Some of you may expect me to be bouncing up and down my seat, but I found the rings surprisingly natural. The adaptation I believe is one that is more psychological than physiological. The trick is to not think about the rings being weird and just pedal round circles like we normally would. Bear in mind that although the chainrings are not circular, your pedal stroke is. The chainrings do not alter the feel of your pedal stroke.
As you can see from the above picture they fit perfectly on the SRAM Red 22 crank. The new SRAM cranks use a new bolt arrangement. Fret not, it is still 5 bolt but they have moved one of the bolt attachments to just below the crankarm. As such the installation instructions that come with your Osymetric chainrings will not make sense. Just install the chainrings as pictured above, which is pretty much the opposite of the instructions, ie. the “52” and “130” goes opposite of the crankarm.
Why isn’t everyone using them?
If non-circular rings are that great, why aren’t all cyclists putting them on their bikes like Zipps? While innovation is mostly welcome, we are very reluctant to change. It does not help at all the Osymetric suffers from shifting issues. Shifting is best done only in the power phase else the front derailleur has little to push against. Earlier versions of the Osymetric chainrings lack shifting pins and ramps which exacerbate the shifting issues. Installation can be a pain too. Osymetric offers a video which makes the installation look like a breeze. If you opt for the 56T, it may not fit the upper limit of your derailleur braze. However with practice and a good mechanic, the loss in shifting performance can be minimized.
Cost is another issue, at over 300 bucks for a set, it is quite hard to justify forking out that kind of cash when you have to ditch your still working circular chainrings. And above all, it is just not cool. But then again, Adamo saddles were frowned upon not long ago.
Jean-Louis Talo - inventor of Osymetric
Osymetric – Gimmick or Legit?
At this year's Tour de France I met an interesting gentleman named Jean-Louis Talo. He was carrying a set of these wacky looking chainrings that I had seen around so I struck up a conversation. I had seen them being used on most of the Team SKY bikes as well as knowing that a few other pros were using them which started to pique my curiosity. As it turns out Jean-Louis is the inventor of Osymetric and he was happy to explain them to me.
The Dead Spot
Jean-Louis Talo is a biomechanical engineer who created the Osymetric chainrings 21 years ago. He understood the theory of “the dead spot” and wanted to improve the efficiency and dynamics of the pedaling cycle. What is this mythical dead spot? The theory states that it is the weakest part of your peal stroke where the crankarms are in the 12 and 6 o’clock positions . Imagine a piston at the very top and bottom of its cycle. There is significantly less power being generated at this transitional point. The shape of the Osymetric rings attempts to concentrate your pedaling power where your force is at a maximum, while effectively reducing the load where your power input is at a minimum. This decreased chainring radius helps you go faster through the dead spot. For example, for a 56T (Osymetric) at the top position (the dead spot) it is not a 56t, it is equivalent to a 52t (easier to think of it being the same diameter as 52t at this position). So, where you are at your weakest, the chainrings are at their smallest to help you go through that quicker. Where you are strong is where the maximum diameter of the chainring is. At the end you have a constant speed of rotation.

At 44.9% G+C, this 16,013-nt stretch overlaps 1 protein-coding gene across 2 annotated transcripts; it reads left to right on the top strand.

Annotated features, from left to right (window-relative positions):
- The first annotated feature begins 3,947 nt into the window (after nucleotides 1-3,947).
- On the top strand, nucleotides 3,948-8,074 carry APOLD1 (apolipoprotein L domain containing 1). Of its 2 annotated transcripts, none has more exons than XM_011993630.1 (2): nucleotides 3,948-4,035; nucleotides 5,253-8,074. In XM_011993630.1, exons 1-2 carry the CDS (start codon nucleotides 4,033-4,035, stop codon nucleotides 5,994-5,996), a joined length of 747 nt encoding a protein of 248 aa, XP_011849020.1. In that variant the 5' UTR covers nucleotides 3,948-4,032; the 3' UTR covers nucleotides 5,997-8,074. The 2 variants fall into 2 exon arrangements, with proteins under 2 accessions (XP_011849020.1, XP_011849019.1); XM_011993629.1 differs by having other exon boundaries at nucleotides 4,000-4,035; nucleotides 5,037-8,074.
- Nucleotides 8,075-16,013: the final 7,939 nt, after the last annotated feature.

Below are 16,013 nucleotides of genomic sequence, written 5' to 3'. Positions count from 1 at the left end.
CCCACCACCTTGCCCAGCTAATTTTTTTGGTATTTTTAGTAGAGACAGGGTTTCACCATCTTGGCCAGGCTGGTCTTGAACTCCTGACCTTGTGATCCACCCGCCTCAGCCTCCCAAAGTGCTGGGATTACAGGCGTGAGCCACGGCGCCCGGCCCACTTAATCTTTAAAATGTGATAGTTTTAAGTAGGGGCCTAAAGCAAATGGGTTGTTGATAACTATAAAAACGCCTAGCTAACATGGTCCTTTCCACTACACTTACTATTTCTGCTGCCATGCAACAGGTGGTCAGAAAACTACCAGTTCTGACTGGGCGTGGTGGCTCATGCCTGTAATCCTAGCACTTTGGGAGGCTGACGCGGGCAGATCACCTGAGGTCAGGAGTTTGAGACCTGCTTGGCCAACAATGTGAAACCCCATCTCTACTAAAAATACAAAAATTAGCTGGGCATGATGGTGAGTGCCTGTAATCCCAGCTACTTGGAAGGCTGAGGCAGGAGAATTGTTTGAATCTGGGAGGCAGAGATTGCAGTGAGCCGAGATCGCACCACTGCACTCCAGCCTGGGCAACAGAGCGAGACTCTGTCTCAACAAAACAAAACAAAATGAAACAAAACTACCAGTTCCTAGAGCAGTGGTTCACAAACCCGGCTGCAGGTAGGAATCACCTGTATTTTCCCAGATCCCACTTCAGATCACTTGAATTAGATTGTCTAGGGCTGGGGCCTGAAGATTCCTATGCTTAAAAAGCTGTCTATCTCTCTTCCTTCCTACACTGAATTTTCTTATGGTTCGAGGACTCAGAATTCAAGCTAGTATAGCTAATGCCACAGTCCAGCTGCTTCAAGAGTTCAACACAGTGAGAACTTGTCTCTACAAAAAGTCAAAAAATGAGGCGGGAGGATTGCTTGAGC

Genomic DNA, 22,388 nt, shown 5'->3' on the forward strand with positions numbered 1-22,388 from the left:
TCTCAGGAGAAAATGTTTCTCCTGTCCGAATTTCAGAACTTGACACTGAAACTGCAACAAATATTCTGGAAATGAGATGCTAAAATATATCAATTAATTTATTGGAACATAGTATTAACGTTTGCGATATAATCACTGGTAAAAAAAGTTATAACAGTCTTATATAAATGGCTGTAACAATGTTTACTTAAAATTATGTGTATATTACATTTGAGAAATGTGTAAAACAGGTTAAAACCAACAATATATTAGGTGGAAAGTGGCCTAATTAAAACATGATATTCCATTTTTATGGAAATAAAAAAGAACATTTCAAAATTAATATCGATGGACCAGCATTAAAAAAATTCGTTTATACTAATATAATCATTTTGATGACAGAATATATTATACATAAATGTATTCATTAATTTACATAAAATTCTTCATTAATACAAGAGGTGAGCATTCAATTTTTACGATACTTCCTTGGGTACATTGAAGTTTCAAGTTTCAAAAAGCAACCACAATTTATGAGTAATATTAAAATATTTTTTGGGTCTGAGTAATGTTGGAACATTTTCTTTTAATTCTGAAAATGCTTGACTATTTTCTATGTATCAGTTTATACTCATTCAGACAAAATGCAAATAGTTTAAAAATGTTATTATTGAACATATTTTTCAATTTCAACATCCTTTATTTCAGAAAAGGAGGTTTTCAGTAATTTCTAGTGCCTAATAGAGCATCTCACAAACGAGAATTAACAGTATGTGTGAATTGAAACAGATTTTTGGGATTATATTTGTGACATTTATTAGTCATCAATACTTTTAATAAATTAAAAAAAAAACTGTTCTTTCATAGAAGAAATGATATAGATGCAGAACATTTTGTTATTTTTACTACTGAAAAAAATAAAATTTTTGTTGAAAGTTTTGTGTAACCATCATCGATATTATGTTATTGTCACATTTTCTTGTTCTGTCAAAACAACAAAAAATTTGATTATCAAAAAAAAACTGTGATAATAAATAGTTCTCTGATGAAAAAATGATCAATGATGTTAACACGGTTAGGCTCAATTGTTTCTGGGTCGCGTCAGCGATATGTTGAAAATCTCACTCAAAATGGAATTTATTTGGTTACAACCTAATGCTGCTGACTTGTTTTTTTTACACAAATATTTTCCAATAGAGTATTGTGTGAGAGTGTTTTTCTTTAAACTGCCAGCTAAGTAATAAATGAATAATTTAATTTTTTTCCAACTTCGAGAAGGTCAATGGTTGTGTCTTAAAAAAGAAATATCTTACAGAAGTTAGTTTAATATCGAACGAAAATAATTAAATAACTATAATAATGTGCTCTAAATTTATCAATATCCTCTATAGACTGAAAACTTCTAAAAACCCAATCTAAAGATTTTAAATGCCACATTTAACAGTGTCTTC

Why Are Chainrings Circular Anyway?
Why have chainrings been circular for all these years? According to Jean-Louis, until 1980 the industry was unable to manufacture another shape. Simple as that. It was not a biomechanical decision. As manufacturing techniques progressed and laser cutting became economical, precision shapes were possible to be produced. Jean-Louis’ recognised that the rider has to adapt himself to the circular chainring and he began to experiment with different shapes. Osymetric attempts to adapt its shape to the person.
What about Biopace?
This is the first question that everyone will ask Jean-Louis. As he explains, Biopace was the exact opposite as Osymetric. It was totally wrong from a biomechanical perspective. First of all because it was oval. According to Jean-Louis, a shape needs to be created that is fitted to the pedal stroke – and that shape is not oval. Secondly, Biopace set the crank in line with the large edges of the chainring. With Bio-Pace you actually lost power.
Osymetric claims to produce less lactic acid at your threshold power. On circular chainrings you produce more lactic acid because your vastus externus is employed for too long and being pushed too hard throughout the pedal stroke. Therefore the smaller muscles are used more than your larger muscles could be. With the adapted pedal stroke that Osymetric provides, all the muscles work proportionally to their strength. More muscle fibers are recruited by using the Osymetric shape throughout the pedal stroke which means that each has to work less. This is the theory.
Osymetric claims that you will increase your power 10% with their chainrings. Note that the power is not the speed however. The net result is claimed to be 1% faster and is slightly more efficient when you are climbing than when on the flat. The difference is 0.9 km/hr when climbing, and 0.7km/hr when on the flat.
According to Jean-Louis, he did some testing with Bradley Wiggins during this year. With circular chainrings he tested 450watts at a 20mins average. With Osymetric chainrings Wiggins generated 490watts average (20mins ave). I have not independently verified this, but it’s a point that Jean-Louis is eager to talk about.